The family of Julio Cano was making plans Friday to send their son’s body to Mexico for burial and seeking to cope with their loss just days after being thrust into the center of Proposition 187’s political storm.
“What is important right now are our personal problems, to get our son’s body to Acapulco,” said the 12-year-old’s father.
The boy’s parents, who are illegal immigrants, say they delayed getting care for their ill son for several days last week because they feared their status would be questioned. A day after he was finally examined by a doctor, his condition suddenly deteriorated and he died.
The parents said Friday the political attention their son’s death is receiving is important because it highlights the misinformation among many immigrants about Proposition 187, which would cut off government services and all but emergency medical care for illegal immigrants.
“I think that there is a lot of fear, that the law is not that clear,” the boy’s mother said. “I don’t want what happened to us to happen to more families. I want people who approved this law, who created it, to think very closely about it. It has hurt us very much and can hurt others as well. Before applying this law, please, think about it well.”
Julio died Nov. 19 and preliminary autopsy results indicate he had acute leukemia and a secondary infection.
Although medical experts say acute leukemia often can be successfully treated, it remains unclear whether earlier medical intervention would have helped.
Proposition 187 supporters say the family’s tragedy is being manipulated for political gain. Some said responsibility for the boy’s death lies with the parents, for bringing him to this country illegally in the first place.
“It still goes back to parental responsibility,” said Ron Prince, who co-chaired the group that proposed the new law, which is on hold because of legal challenges. “When people come here illegally, they place those children at risk. And, if they are bringing children here, they should provide for them or be capable of doing so.”
Proposition 187 opponents have pointed to Julio’s death as a sign of casualties to come if the measure is implemented, and an indication that efforts to urge the illegal immigrant community to continue seeking care for now have fallen short.
“If only we and others had been more effective in getting the word out about the fact that a temporary restraining order had been issued, this wouldn’t have happened,” said Peter Schey, head of the Center for Human Rights and Constitutional Law in Los Angeles and the attorney who filed suit against the measure in federal court.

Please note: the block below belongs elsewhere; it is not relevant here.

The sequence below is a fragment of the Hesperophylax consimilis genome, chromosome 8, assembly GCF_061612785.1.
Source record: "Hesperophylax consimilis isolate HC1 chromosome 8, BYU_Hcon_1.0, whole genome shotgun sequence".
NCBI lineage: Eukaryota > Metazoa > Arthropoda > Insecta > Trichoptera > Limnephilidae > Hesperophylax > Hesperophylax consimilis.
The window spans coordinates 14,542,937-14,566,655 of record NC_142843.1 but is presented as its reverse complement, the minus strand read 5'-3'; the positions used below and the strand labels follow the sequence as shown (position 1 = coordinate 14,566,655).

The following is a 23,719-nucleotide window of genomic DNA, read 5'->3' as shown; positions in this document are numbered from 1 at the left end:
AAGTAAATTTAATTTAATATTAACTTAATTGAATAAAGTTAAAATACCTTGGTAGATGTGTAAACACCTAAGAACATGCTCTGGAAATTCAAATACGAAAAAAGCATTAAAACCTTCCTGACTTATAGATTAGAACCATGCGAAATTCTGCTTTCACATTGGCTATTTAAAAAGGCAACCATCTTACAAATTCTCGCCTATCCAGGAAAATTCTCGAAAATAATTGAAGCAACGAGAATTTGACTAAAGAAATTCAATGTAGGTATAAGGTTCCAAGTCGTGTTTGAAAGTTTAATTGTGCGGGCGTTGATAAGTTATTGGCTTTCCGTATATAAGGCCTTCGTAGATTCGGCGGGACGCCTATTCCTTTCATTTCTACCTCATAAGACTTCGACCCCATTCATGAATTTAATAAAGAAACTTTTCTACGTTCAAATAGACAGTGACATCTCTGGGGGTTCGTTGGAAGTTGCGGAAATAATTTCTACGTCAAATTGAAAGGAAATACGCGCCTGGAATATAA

“I think there are hundreds of other cases out there like this on the verge of happening. There are certainly tens of thousands of people in the community who don’t know that there’s a temporary restraining order enjoining 187.”
Julio’s family has received an outpouring of support from firefighters, church members and school officials, who are collecting donations on the family’s behalf.
Visitation for the Sycamore Junior High School seventh-grader will take place Monday from 3 to 8 p.m. at the Hilgenfeld Mortuary in Anaheim, and his body will then be transported to the airport for an early Tuesday flight to Mexico, his father said.
The father said that the Anaheim Firefighters Assn. has agreed to pay half of the estimated $3,000 it will cost to fly the boy’s body home to Acapulco, where his grandparents will arrange for burial.
“We want to say to all the people who have helped us that it is noble what they are doing,” the father said. “We want to thank everyone who has helped us in this. It’s a help that we really did need.”
Julio had been ill since Nov. 14, but his parents said they were afraid to take him to a hospital because they had been denied non-emergency care before and thought that, with the passage of Proposition 187, their legal status would be questioned.
On Nov. 18, the parents said they took the boy to a private doctor after gathering $60 to pay for the visit. Julio died the next day.
The father said he didn’t think his son’s condition would have been considered an emergency by hospital staff because he did not appear to be gravely ill, but “one day he was walking and the next day he was dead.”
The family has spoken to attorneys for the Mexican American Legal Defense and Educational Fund, which has filed a lawsuit challenging the measure. While the father said he made “no concrete plans” with MALDEF, an Orange County spokesman for the organization said earlier this week that the family’s declarations will be added to the amended lawsuit.
The father said Friday that he hopes the family’s tragedy will help inform other undocumented immigrants that they can still seek care at a publicly funded hospital or community clinic.
“The public has to know what measures have been taken--to understand, to realize that problems like this can escalate,” he said.
The family will not be accompanying the body to Mexico Tuesday, he said, because he does not want to lose his job or take his other children out of school.
“We want to go, but it’s not possible. The body will go alone,” he said.
While he thanked members of the Latino community for support in recent days, the father said he and his family have received a handful of hostile calls.
“They were saying that, if we didn’t want this to happen, why don’t we leave,” he said. “These are people without scruples or feelings.”
Times Staff Writer Martin Miller contributed to this report.